Abbas gives ground on referendum
Palestinian President Mahmoud Abbas stepped back from a political showdown with his Hamas rivals, giving the Islamic militants several days to recognize Israel or face the voters in a referendum on the idea.
Abbas, a moderate, has been pushing the Hamas-led government to accept a proposal that calls for a Palestinian state alongside Israel, implicitly recognizing the Jewish state. Abbas believes the plan will help lift the economic pressure on the Palestinians and allow him to pursue peace talks with Israel.
Hamas, which is sworn to Israel’s destruction, has balked at the plan, demanding changes in the language, calling for more time to discuss it and saying it won’t give in to deadlines.
Abbas initially gave Hamas until Tuesday to accept the plan. Officials said Abbas agreed to the delay at the request of unspecified Arab leaders.
Two coalition soldiers killed
Two foreign soldiers in the U.S.-led coalition were killed and three others were wounded in two separate attacks Tuesday as insurgents continued an offensive that has sparked some of the heaviest fighting in Afghanistan in several years.
The foreign coalition soldiers died when their armored vehicle struck a roadside bomb in eastern Nangarhar province. They were part of a patrol carrying out combat security operations in the Khogyani District, the military said in a statement.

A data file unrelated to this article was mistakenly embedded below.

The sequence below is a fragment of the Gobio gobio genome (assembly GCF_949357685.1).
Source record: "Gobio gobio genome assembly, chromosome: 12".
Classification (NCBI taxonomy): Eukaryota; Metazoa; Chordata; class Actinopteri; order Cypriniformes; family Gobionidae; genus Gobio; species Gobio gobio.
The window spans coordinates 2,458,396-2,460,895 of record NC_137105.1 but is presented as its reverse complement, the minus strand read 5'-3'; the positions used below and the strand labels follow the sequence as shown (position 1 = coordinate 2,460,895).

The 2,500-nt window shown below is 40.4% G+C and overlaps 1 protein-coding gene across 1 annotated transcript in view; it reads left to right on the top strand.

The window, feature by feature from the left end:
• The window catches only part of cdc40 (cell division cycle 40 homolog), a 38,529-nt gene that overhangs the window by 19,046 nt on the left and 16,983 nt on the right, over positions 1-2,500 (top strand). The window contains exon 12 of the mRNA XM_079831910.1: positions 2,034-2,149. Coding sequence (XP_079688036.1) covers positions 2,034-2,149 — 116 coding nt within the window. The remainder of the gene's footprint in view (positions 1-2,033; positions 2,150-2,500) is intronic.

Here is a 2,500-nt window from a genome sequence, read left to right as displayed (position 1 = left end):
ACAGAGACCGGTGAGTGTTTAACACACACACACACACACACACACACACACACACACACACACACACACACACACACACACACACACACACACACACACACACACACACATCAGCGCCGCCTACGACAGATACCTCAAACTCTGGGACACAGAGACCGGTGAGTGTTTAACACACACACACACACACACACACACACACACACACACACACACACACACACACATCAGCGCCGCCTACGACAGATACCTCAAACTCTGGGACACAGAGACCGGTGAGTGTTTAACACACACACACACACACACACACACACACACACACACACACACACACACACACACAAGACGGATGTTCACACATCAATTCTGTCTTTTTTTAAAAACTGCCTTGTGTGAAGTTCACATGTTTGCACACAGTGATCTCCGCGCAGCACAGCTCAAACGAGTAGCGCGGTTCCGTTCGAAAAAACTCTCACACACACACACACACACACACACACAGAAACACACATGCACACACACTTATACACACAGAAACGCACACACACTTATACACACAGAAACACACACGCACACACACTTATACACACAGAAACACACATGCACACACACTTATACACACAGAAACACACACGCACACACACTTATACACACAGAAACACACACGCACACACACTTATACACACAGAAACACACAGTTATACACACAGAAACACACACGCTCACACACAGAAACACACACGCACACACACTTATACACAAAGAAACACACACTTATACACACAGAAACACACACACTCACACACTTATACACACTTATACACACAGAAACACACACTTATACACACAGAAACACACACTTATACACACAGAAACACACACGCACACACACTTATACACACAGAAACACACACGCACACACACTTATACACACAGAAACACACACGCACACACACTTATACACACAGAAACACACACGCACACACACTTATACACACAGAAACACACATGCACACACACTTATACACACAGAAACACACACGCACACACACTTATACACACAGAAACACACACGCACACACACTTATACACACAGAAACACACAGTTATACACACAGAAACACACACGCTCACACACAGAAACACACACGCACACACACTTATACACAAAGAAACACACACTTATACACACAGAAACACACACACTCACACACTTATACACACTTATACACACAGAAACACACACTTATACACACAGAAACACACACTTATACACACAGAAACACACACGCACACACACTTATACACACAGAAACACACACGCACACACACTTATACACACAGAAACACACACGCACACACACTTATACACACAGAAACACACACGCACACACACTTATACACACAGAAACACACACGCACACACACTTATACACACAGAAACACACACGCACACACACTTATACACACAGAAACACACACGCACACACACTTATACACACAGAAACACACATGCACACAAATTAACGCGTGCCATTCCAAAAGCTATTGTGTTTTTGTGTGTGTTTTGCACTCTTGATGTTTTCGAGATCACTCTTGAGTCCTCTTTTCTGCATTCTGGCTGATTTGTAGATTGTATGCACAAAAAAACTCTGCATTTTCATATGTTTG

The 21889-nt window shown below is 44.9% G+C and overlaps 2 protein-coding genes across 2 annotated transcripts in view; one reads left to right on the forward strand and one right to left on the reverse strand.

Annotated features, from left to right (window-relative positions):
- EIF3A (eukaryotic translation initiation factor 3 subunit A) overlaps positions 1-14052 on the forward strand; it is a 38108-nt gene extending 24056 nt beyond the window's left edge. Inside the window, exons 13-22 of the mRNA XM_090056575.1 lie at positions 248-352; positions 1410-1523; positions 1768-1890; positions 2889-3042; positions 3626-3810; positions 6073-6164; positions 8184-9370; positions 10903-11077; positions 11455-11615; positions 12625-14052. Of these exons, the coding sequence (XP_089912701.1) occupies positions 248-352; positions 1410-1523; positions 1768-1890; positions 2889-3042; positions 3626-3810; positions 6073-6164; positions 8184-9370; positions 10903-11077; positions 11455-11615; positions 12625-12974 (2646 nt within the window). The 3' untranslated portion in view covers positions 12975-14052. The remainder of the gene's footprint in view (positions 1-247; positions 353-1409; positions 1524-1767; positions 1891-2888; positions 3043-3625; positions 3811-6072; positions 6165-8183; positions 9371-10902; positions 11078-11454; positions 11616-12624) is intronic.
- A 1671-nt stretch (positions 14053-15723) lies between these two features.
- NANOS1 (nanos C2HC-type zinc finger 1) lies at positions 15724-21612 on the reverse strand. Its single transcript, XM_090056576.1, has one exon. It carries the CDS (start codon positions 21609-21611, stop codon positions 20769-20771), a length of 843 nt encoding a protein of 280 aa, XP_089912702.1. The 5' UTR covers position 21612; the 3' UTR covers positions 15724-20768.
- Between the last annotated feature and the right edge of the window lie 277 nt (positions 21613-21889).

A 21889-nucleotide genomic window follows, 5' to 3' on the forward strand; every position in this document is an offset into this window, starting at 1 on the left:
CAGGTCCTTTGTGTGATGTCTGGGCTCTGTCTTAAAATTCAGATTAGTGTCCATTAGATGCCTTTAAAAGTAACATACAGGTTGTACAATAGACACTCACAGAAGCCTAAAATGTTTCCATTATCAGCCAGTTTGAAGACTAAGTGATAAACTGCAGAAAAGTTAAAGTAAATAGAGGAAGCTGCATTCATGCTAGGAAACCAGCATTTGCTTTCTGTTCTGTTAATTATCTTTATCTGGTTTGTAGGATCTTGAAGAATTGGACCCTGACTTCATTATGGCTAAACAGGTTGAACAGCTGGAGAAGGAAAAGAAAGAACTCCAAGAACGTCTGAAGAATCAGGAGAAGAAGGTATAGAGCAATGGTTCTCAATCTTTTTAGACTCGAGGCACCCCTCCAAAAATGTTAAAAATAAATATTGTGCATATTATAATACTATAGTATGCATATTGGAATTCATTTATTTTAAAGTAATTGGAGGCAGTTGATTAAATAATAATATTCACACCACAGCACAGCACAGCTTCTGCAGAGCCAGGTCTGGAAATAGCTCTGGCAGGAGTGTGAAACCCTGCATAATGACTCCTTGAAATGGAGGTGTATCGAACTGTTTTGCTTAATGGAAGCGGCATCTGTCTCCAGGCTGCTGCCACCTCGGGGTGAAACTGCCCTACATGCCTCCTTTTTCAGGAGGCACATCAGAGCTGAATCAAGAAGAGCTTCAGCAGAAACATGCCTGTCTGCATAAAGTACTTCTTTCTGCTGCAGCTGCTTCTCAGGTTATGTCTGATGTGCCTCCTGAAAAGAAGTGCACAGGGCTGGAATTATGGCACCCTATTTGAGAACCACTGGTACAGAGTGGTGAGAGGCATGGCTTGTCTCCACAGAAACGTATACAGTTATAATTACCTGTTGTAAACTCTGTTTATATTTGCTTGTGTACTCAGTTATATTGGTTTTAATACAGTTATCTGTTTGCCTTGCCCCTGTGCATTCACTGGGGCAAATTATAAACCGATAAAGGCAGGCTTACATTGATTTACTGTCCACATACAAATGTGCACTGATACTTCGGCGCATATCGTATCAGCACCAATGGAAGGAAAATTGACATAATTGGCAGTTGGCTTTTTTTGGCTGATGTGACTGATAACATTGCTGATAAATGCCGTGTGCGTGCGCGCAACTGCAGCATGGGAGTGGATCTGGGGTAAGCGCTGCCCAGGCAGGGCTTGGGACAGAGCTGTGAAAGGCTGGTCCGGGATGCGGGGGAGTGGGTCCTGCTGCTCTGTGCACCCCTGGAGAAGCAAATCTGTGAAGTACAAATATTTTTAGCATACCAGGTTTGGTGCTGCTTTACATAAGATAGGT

A third soldier and an Afghan interpreter also were wounded. None of the victims was identified. U.S. and German troops are the only foreign forces in the coalition known to be operating in Nangarhar province, said Ghafour Khan, spokesman for the provincial police chief.
Declaration warns of threat to family
The Vatican declared Tuesday that the traditional family has never been so threatened as in today’s world, lashing out against contraception, abortion, in vitro fertilization and same-sex marriage.
The 57-page document was issued by the Pontifical Council for the Family, whose head, Cardinal Alfonso Lopez Trujillo, is a strong opponent of the use of condoms under any circumstances.
Many of the practices attacked by the document have been widespread in Western nations for decades; same-sex marriage has become an issue recently.
The Vatican’s document did not break any new ground but summarized traditional Roman Catholic positions in the first sweeping comment on the issues during Pope Benedict XVI’s papacy.